April Jordan is a “forensic researcher.” April, a marketing professional and owner of The Ethical Edit Communications, meticulously investigates brands’ sustainability claims. She is committed to buying sustainably sourced and manufactured products when she can.
In an interview for this article, Neil Saunders, the managing director of GlobalData‘s retail division, says that people like April are part of a growing number of consumers who are closely scrutinizing brands’ green claims and calling out “greenwashing” when they see it.
What is greenwashing?
“Greenwashing” happens when companies use false or misleading advertising to make themselves seem more environmentally friendly than they really are or to cover up environmentally destructive practices.
In an interview for this article, April says, “A good example is household cleaner names that contain words like ‘green’ or ‘natural,’ but when you check the ingredients, they’re incredibly toxic and not the type of thing that consumers associate with the term ‘green’ or ‘natural.'”
April continues, “Greenwashing can be difficult to spot because, on the surface, the greenwashed products or messages can say all the right things and use all the right imagery. However, understanding the true nature of a company or product often takes quite a bit of research and requires a technical or in-depth understanding of various topics.”
But that doesn’t deter consumers like April who are quick to sniff out greenwashing and hold companies’ feet to the fire.
Greenwashing’s impact on the bottom line
Businesses might attempt greenwashing because there’s a direct correlation between sustainability and sales. According to a report from NYU Stern Center for Sustainable Business, over a five-year period, products marketed as sustainable grew 5.6 times faster than those that were not. The temptation to greenwash is acute given there’s money to be made by being perceived as green.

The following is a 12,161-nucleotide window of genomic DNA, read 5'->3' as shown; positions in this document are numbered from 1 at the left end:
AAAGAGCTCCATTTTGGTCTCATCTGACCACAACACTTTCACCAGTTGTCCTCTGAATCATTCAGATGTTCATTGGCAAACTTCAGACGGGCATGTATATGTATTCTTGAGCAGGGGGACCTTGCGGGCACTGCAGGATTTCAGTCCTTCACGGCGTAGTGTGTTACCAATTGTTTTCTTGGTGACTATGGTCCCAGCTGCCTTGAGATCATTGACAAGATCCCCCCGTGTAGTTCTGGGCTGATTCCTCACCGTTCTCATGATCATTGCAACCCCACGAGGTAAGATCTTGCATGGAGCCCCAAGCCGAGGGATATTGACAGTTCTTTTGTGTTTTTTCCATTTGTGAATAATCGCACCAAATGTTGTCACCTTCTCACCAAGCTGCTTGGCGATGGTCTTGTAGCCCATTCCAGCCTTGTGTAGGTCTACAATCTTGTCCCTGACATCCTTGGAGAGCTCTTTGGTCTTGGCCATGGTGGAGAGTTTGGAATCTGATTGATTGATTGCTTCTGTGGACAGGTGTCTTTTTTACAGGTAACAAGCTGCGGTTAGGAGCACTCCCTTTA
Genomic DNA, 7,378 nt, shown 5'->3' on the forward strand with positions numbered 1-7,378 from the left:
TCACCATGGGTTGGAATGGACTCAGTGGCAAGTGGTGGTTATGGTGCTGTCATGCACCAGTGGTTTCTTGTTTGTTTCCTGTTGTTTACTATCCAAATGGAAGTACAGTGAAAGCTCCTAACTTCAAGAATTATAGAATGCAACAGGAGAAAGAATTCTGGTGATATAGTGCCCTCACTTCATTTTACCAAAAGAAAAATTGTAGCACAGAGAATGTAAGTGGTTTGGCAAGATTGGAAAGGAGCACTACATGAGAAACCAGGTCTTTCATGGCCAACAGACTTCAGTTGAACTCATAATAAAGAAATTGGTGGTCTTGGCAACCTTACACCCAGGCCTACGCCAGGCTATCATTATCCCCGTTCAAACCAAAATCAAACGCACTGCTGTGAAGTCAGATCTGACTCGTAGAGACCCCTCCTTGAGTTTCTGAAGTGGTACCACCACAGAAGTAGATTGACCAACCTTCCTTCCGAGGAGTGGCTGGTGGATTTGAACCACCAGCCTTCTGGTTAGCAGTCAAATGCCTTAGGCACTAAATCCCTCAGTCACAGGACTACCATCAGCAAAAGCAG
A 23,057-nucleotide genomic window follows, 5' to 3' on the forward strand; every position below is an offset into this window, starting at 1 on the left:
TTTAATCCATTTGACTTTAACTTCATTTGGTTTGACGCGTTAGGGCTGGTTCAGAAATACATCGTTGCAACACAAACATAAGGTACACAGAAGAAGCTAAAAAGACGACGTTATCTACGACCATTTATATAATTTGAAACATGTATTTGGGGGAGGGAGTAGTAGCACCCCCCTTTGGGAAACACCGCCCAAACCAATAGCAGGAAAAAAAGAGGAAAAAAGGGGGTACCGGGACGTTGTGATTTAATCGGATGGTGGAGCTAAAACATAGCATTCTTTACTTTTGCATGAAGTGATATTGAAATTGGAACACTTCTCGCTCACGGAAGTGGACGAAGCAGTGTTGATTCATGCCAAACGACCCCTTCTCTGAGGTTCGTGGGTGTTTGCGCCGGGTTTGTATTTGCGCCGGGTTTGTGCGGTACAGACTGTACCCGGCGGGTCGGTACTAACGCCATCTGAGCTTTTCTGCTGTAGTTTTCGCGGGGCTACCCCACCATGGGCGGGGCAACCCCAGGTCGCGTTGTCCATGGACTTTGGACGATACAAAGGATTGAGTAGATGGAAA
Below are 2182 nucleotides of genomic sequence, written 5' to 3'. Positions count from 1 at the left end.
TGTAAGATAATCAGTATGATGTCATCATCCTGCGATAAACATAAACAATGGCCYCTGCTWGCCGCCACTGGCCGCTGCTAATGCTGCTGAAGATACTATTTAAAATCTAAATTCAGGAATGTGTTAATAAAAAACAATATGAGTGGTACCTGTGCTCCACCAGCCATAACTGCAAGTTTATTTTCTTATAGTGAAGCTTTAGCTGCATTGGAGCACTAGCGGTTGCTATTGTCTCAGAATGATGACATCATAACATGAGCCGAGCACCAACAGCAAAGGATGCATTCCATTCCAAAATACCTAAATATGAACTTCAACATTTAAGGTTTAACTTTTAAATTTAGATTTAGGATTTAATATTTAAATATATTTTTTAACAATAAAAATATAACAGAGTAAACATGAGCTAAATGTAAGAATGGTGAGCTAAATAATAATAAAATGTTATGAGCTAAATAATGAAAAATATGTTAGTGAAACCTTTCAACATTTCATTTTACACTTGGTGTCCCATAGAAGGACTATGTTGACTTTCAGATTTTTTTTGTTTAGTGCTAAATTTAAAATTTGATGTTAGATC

Such dishonesty about business practices is a turnoff for consumers like April and can seriously damage brand reputation. Part of the challenge for both companies and consumers is that sustainability itself runs along a broad spectrum.
“It’s important to take a holistic view,” Neil Saunders says. “It’s no good using green packaging and then polluting the environment in other ways. Brands have to align the whole business to sustainability principles,” he says.
“Being honest is very important,” Neil adds. “Consumers understand and accept that brands don’t get everything right all the time. And they also understand that the move to being sustainable is a process— it doesn’t automatically happen overnight.” Corporate social responsibility (CSR) reports, which are typically annual updates on sustainability initiatives, are great tools through which companies can honestly communicate their progress, Neil says.
While greenwashing can damage a brand’s reputation, its direct impact on sales is less clear. In the long term, expect the number of savvy consumers to grow. Equally important, these consumers vote with their wallets. A majority of millennials and Gen Zers are willing to pay more for sustainable products.
The trend lines are here to stay. “We definitely see a shift toward sustainability, which means it’s a lucrative area for [business] growth, and brands who aren’t already there will see it as a worthwhile initiative to pursue,” Neil says.
These market shifts will likely push companies to seriously reevaluate their portfolios and engage in authentic discussions about their sustainability initiatives.
And when they do, consumers like April will be paying close attention.
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